Stepparent Adoption Consent Form & Biological Father

by Taylor from Lakeland, Florida, Polk County

My husband and I have been married for just over 2 months but have been friends for many years.

When I found out I was pregnant, my sons biological father abandoned us.

My husband and I were dating throughout the entire pregnancy and have been together ever since then. Since he was not the biological father of my child I did not list him on the birth certificate.

There is no father listed on my sons birth certificate.

My son calls my husband his dad as he has filled those shoes for his whole life. I want to make if official and have my husband adopt my son.

With there not being a father listed on the birth certificate is that going to make the adoption process easier? Do I still need a consent form?

Answer to Florida Stepparent Adoption Question

Dear Taylor,

A stepparent adoption is a bit more involved than most think.

Whenever a child is involved in the legal system, the court is most concerned with what is in the best interests of the child.

Your first step will be to try to locate the biological father and if possible, have him sign a consent form.

If consent is not obtainable, the situation you describe may be enough to claim abandonment under Florida adoption law. See section 63.089(3)and section 63.089(4) of the Florida Statutes.

My private investigator does a diligent search using what information you are able to provide such as his name, date of birth, last known address and any other information that will help find him.

If the biological father is found then he must be served with the Stepparent Adoption Notice of Action.

If the biological father is not found then the Petition is filed along with the Diligent Search and a Notice for Publication in the local paper of the last known address of the biological father.

The ad will need to be placed and run the duration of the courts requirement.

You will also need to search the Putative Father Registry maintained by the office of the Vital Statistics
of the Department of Health.

You can file a Motion and Order in the court that the judge will sign giving you the right to do this search.

The Petition is actually a joint petition with you, the Mother, and your husband, the Stepparent. See our stepparent adoption forms page for more information.

You state in this petition the reasons why you want the adoption and confirm that all of the material and emotional needs of the child will be taken care of by the Stepparent.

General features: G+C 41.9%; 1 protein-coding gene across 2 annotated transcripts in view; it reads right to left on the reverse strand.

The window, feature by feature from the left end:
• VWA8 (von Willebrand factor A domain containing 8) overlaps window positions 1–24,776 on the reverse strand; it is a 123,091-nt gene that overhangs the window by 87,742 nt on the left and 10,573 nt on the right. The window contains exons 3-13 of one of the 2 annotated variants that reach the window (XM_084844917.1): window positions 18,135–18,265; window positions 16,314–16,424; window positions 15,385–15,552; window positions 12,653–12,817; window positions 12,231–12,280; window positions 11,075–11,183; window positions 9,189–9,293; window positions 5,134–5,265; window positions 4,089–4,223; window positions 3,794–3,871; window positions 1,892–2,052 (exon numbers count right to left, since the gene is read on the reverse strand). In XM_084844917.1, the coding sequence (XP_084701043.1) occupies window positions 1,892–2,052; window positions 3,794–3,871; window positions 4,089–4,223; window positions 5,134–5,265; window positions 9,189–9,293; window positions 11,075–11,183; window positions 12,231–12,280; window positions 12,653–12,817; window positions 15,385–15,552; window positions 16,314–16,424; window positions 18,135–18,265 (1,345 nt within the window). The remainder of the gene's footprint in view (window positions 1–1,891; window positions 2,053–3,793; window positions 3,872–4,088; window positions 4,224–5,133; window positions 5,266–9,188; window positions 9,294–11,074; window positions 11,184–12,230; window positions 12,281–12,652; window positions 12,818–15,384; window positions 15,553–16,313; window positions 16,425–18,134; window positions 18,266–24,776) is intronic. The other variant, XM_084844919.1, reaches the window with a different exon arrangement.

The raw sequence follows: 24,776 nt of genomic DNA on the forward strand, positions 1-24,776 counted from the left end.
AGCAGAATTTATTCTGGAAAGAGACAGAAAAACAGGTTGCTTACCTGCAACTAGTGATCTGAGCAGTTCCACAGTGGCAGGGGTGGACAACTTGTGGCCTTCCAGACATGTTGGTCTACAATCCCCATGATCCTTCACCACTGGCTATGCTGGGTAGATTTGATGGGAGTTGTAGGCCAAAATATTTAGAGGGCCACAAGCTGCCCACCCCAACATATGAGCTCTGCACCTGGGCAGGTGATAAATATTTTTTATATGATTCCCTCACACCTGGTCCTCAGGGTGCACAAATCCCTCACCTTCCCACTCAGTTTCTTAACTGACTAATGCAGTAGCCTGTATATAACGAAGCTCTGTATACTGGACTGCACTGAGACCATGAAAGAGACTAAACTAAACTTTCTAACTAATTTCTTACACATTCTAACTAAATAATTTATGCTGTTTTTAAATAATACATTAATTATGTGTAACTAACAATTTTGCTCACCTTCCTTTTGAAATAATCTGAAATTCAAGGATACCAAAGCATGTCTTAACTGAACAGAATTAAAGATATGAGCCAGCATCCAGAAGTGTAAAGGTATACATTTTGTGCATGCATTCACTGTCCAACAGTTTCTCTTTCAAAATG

If the child owns any property then it will also need to be listed with the value of each item.

If your son is older than 12 years of age you will also need to get his signature consenting to the adoption.

After all of these steps have been successfully taken, then your husband should be able to adopt your son. This adoption will then terminate the parental rights of the biological father.

Legal Advice and Florida Court Forms

Notice: We provide these answers to the general public and our website visitors as a means to further their online legal research. These answers are merely suggestions and should not be regarded as legal advice.

Free Lawyer Referrals

Free Family Lawyer Referrals

If you need legal advice, we recommend LagalMatch's Lawyer Referral Service. Many lawyers offer free initial consultations. Get the legal advice you deserve.

Florida Court Forms' Petition Preparer Service
Your legal documents ready to file at a price you can afford!

(800) 868-3010

Our Petition Preparer Service can have all your documents professionally prepared after a brief interview with our trained Florida Legal Document Specialists.

Your court papers will be in your hands and ready to file at the courthouse in as little as three days! We guarantee our work. Just ask us for a quote.

Answer provided by Christine Marinkovich, (954) 734-9560, Affordable Divorce Source

Christine is the owner of Affordable Divorce Source and an FALDP Ambassador since 2010. Affordable Divorce Source is a stress-less, cost effective non-lawyer alternative to divorce and other family law issues. You may contact her now for more information.

Click here to post comments

Return to Ask the Staff.